Florida takes B.A.S.S. Nation team title on Okeechobee

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Brenden Kanies
The Florida B.A.S.S. Nation team won the team championship at the TNT Fireworks B.A.S.S. Nation Southeastern Regional on Lake Okeechobee with a two-day total of 396 pounds, 3 ounces.

OKEECHOBEE, Fla. — Consistency was key for the Florida B.A.S.S. Nation team, which backed up a Wednesday leading weight of 197 pounds, 6 ounces with 198-13 Thursday to win the team championship at the TNT Fireworks B.A.S.S. Nation Southeastern Regional on Lake Okeechobee with a two-day total of 396 pounds, 3 ounces.

For their accomplishment, the Florida team won $6,250. The second-place South Carolina B.A.S.S. Nation team, which posted the event’s largest combined single-day weight on Day 2 — 215-12 — won $3,750 and the third-place North Carolina B.A.S.S. Nation team won $2,000.

Florida B.A.S.S. Nation team captain David Driggers said his team’s deep well of Okeechobee knowledge proved helpful in tracking down quality fish during the often-tricky period of prespawn to spawning. Essential to maximizing this potential was the low-key team fellowship that fostered strategic interaction.

“I tried to keep them together every night since Sunday when we got together and made sure everyone got out on the water (for practice),” Driggers said. “The biggest thing was getting the anglers together in the evenings, feed them and let them enjoy the camaraderie. With that atmosphere, we’ve found that the anglers tend to talk among themselves without anyone telling them to do so.”

Noting that his team members dispersed throughout the lake, Driggers said the anglers experienced two mechanical issues, but everyone made it back to tournament site without incident.

B.A.S.S. Nation President Jon Stewart lauded the Florida team’s steady performance. With a wide age diversity, the winners have plenty of experience and longevity.

“It was just a really consistent team-wide effort,” he said. “We noticed that on Day 1, Florida didn’t have any boaters in the Top 10; they were just consistent throughout. Other teams had two or three teams that caught a big bag, while other team members struggled.

“There are a couple of high schoolers on that Florida team and one of them (sixth-place nonboater Zack Barrera) made the cut to fish in the final round.”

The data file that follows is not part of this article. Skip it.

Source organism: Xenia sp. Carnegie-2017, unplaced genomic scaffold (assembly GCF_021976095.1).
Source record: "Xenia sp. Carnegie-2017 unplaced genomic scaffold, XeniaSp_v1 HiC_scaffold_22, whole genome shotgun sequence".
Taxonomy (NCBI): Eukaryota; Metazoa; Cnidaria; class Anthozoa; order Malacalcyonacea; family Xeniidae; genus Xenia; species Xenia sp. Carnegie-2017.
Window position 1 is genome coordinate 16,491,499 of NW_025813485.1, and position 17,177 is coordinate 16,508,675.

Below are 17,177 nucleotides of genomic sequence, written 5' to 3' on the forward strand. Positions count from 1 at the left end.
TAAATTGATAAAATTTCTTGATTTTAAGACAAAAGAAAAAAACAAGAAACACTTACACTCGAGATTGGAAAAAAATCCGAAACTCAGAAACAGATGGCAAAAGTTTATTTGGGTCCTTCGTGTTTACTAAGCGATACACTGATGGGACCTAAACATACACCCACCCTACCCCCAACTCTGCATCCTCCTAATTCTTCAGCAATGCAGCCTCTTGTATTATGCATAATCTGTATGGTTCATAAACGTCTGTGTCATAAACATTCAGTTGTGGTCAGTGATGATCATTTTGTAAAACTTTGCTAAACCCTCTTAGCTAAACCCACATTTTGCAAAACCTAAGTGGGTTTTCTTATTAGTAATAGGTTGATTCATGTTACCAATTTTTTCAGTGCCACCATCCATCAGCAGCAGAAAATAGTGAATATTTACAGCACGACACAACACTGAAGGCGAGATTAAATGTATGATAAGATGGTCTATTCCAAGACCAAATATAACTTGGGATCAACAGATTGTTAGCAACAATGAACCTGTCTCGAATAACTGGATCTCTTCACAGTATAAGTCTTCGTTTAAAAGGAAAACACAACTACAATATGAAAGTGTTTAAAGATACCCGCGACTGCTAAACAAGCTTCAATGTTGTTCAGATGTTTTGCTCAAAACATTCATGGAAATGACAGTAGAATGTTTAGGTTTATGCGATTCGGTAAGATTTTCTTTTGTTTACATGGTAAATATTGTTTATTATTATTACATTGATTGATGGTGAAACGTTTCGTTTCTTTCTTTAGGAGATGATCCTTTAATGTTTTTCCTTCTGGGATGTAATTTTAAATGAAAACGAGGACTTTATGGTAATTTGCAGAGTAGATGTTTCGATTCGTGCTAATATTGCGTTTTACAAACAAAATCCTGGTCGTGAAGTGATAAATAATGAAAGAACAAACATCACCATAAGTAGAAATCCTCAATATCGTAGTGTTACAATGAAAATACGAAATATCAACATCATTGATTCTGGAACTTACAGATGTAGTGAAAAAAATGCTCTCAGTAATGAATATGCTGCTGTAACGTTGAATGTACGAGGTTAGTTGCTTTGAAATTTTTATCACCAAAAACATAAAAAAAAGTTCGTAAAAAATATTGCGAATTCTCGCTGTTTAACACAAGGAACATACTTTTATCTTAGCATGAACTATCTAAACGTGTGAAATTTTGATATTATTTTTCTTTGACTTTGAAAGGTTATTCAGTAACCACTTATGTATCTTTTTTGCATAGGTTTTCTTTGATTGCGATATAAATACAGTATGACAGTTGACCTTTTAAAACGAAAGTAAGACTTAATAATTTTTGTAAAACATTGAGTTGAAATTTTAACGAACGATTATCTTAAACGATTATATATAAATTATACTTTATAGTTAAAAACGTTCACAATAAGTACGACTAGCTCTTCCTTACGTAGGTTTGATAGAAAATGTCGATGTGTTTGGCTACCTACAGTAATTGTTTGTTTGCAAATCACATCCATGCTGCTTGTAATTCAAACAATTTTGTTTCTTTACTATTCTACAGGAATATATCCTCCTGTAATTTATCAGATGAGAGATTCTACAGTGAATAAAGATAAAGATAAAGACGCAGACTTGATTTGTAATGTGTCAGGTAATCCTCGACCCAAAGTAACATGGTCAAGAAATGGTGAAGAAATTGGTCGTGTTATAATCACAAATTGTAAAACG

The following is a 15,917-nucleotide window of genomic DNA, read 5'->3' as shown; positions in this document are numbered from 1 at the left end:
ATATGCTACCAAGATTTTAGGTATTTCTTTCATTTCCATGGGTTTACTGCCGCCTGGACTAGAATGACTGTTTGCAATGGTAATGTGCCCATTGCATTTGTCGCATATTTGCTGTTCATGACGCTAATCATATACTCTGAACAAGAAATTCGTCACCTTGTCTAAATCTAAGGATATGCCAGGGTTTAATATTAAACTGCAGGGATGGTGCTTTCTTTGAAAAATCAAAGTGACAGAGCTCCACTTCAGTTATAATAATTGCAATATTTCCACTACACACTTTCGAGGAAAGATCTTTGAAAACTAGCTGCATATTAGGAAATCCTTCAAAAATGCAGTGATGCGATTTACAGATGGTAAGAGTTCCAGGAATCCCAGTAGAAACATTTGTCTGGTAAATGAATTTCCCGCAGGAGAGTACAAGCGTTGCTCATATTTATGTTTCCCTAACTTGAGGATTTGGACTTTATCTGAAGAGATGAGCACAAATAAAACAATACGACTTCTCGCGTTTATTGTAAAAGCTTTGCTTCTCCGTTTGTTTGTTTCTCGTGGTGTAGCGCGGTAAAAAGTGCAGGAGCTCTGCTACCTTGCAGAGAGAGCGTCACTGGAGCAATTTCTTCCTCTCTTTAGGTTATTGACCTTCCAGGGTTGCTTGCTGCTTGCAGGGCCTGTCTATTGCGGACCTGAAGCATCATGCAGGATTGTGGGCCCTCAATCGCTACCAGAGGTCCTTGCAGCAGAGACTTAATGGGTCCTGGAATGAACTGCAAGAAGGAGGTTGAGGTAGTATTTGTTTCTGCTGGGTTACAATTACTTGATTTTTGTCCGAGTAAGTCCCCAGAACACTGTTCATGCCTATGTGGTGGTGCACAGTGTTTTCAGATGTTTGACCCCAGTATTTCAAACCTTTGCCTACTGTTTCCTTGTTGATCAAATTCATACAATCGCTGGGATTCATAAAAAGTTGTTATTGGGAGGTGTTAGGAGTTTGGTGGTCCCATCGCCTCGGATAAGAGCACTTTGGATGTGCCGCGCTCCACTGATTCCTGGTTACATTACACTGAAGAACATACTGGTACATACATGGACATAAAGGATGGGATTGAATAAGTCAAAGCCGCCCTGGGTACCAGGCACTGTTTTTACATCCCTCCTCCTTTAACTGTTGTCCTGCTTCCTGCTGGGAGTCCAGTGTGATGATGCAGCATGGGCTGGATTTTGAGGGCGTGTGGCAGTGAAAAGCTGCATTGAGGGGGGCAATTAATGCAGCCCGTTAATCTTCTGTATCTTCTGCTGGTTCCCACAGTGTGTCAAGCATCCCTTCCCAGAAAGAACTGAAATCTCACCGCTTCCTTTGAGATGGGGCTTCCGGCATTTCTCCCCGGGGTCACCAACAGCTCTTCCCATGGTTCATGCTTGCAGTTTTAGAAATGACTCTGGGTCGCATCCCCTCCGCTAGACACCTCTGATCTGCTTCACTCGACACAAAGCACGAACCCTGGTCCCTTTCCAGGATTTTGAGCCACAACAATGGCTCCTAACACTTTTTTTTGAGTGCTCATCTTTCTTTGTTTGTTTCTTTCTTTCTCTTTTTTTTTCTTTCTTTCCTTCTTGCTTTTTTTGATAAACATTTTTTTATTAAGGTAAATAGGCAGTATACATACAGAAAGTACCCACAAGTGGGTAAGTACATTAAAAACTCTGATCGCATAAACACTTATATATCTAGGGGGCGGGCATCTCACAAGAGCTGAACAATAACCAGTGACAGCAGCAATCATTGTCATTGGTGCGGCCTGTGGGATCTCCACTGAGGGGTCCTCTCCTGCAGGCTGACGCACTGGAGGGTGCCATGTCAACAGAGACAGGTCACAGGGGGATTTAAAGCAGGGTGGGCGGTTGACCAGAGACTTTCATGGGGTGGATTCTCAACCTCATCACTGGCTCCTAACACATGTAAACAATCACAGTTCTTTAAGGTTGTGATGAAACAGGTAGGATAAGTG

As Stewart observed, the winning team overcame a common impediment of tournament fishing and, in fact, leveraged the home-field advantage to their benefit.

“Nine times out of 10, the home lake is a curse where the team doesn’t really (perform well),” he said. “But the weather has been kind of inconsistent with cold fronts on and off, and I think the local anglers’ knowledge of what Florida bass do in a cold front scenario helped the Florida team this year.”

Driggers agrees that local knowledge aided his team: “Obviously, knowing the body of water played into our win. Since it was right here in our backyard, we more or less let the guys fish where they wanted to fish. There was no directing the lake; most of them knew this body of water and for the ones that weren’t familiar with it, we tried to explain it to them what they needed to try, but for the most part, it was just go out and have fun and enjoy the event.”

Leading the Florida B.A.S.S. Nation team standings, Ray Trudeau of St. Cloud, enters tomorrow’s final round in fifth place with 35-9. Jim Topmiller of Orlando, maintained his lead in the nonboater division with 24-1.

“Ray Trudeau is a hammer in the state of Florida; he’s fished the Basspro.com Bassmaster Opens, and he’s made it to the B.A.S.S. Nation National Championship,” Driggers said. “He struggled the first day (13-5), but had a great sack (22-4) today.

“The nonboaters are always at the mercy of what the boaters are doing, but Jim (Topmiller) is one who can adapt wherever you put him.”

Bryan Gunter of Ninety Six, S.C., leads individual standings with 43-8. The only angler to reach the 20-pound mark both days, Gunter moved up from third place by bolstering his Day 1 catch of 20 pounds with 23-8 — the heaviest bag of Day 2 and second-heaviest overall (behind Day 1 leader Mark Pierce’s 23-12).

“My best spot yesterday produced my biggest fish and it produced my biggest fish again today,” Gunter said of the shallow vegetation he targeted first each day. “My secondary spot really picked up. I caught two there yesterday and seven today and they were bigger. I caught my fish on a mix of reaction baits and flipping.”

Jeff Lugar of Cross Junction, Va., is in second place with 38-0. Matthew Robertson of Kuttawa, Ky., is in third place with 37-6.

Lugar leads is in the lead for Big Bass honors with his 9-10.

Mike Caul leads the Big Bass competition among nonboaters with a 9-8.

Friday’s takeoff is scheduled for 7 a.m. ET at C. Scott Driver Park. The weigh-in will be held at the park at 3:15 p.m.

The event is being hosted by Okeechobee County.